For a club like Manchester City, with an astronomical wage bill, the prospect of trying to offload the vast swathes of players you have acquired in recent years is a daunting one indeed. Few clubs want to pay similar prices that were initially paid for these players and even fewer want to pay the wages that said players have become accustomed to. Subsequently the option of loaning out unwanted players at a club like Manchester City is an attractive one. They might not be able to sell their players, but at least they can reduce the wage bill. There is nothing wrong with this in itself. Any club who has unwanted players on their pay roll has a responsibility to that player’s career to ensure that they facilitate as much playing time as possible for that player. However when any club allows a player to leave on loan, is it right that the player on loan should be allowed to compete against all of their parent club’s rivals without ever being allowed to face their parent club itself?
Emmanuel Adebayor is the most poignant example but he is not the only one. For a club such as City, for whom money is not an issue, it almost seems to work out to their advantage that they should be able to loan out a top class striker to a rival and therefore allow him to play for Spurs against Chelsea, Man Utd, Arsenal and Liverpool without having the danger of ever being able to play in matches against City. If Tottenham are paying the majority of his wages then this situation, which benefits City as much as it does Tottenham, has more than a slight negative tint when it comes to the issue of fair competition. Arsenal manager Arsene Wenger is one of the managers to speak out against such scenarios:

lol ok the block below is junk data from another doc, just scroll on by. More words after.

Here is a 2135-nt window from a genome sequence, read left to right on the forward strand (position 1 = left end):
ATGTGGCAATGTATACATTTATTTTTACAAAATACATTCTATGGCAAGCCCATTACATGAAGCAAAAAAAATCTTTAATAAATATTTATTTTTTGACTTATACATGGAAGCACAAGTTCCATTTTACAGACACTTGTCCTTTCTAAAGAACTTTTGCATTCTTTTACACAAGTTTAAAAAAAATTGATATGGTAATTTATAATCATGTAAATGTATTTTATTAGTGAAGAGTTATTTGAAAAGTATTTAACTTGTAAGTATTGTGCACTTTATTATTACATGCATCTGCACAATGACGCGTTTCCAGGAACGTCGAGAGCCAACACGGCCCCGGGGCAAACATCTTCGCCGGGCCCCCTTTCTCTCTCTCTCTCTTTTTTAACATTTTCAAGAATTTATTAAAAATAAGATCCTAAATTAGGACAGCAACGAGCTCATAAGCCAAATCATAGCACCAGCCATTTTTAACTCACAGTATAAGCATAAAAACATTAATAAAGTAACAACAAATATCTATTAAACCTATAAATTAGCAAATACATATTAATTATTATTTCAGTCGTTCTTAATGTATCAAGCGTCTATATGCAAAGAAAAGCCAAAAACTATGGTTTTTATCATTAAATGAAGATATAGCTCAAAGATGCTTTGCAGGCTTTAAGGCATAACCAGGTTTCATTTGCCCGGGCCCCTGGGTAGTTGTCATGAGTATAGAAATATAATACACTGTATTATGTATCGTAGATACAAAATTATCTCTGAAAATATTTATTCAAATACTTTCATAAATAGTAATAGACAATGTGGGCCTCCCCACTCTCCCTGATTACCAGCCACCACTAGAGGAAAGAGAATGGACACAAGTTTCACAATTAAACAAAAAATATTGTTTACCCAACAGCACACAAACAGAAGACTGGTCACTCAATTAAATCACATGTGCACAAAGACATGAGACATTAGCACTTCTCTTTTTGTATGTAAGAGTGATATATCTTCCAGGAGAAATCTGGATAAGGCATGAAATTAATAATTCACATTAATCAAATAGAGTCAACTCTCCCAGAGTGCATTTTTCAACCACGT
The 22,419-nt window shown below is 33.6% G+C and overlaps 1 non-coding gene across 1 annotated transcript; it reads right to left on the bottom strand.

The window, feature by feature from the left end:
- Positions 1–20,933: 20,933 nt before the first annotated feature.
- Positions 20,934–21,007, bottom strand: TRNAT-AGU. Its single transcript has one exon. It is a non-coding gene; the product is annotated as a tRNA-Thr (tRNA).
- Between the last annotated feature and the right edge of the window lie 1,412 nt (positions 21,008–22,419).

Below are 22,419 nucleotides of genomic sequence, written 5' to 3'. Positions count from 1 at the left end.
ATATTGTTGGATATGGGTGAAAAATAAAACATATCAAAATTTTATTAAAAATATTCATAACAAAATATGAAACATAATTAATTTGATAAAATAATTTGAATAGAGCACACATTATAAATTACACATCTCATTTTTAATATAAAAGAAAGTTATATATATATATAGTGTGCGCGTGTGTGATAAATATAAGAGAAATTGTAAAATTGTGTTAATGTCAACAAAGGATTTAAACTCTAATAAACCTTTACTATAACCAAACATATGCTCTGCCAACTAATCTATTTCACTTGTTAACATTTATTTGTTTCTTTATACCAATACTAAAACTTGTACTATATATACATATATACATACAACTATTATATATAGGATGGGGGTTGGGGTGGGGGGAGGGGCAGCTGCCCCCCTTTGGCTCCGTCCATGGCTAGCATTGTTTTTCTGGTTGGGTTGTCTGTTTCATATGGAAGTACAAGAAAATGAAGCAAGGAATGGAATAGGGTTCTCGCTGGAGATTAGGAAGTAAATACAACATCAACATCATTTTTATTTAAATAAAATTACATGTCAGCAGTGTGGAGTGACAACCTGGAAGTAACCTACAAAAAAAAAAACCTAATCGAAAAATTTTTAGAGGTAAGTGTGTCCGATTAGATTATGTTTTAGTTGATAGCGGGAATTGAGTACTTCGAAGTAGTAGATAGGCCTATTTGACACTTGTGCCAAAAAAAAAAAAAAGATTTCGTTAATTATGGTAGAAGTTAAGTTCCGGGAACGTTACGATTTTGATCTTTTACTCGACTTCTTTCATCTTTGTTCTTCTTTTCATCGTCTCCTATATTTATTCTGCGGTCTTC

“If he [Adebayor] is on loan, he should be able to play against everybody. That is the only thing I believe. Before, remember, you had a choice. There was a period when you had the choice [of allowing on loan players to play against their parent club] and I never, never refused the choice. I always said ‘yes you can play against us’ even though, one time, we loaned Francis Jeffers and he scored against us. I allowed Jermaine Pennant to play against us with Leeds. I always allowed the players to play. I would allow Nicklas Bendtner to play against us [for Sunderland].”
Is Wenger right? Or is he just bitter that he took a moral stance that in retrospect it seems nobody noticed? A bit of both no doubt, his presumptions that all managers should follow his set of principals often leads to him unreasonably feeling jaded but he does also make a fair point about loan players. How can we claim that our league is fair if certain players are not allowed to play against certain teams? If a club decides to loan out a player then they have to accept that their choice has both advantages and disadvantages. Visions of Sheik Mansour having his cake and eating spring to mind.
If a club were in fact rich enough to not be in a position where they were forced to sell their players then it is even conceivable that they would loan out players instead of selling them for the exact purpose of allowing them to play against their rivals and thus indirectly help their own position in domestic competitions. Clearly this would be an illegality of sorts, to suggest it even sounds mildly outrageous yet whether it is intended or not by the parent club this is exactly what is happening. You have to consider that clubs that loan players from other clubs often have to pay transfer fees to do so and also have to pay a percentage of, if not all of, the player’s wages. Therefore they must be entitles to use that player against every single team. People talk about changing back to the system of choice that we had before, I say we should go one step further. We should make it compulsory for players who are loaned out to be allowed to play against their parent club. For the sake of competition and fairness in our league it is a necessity.
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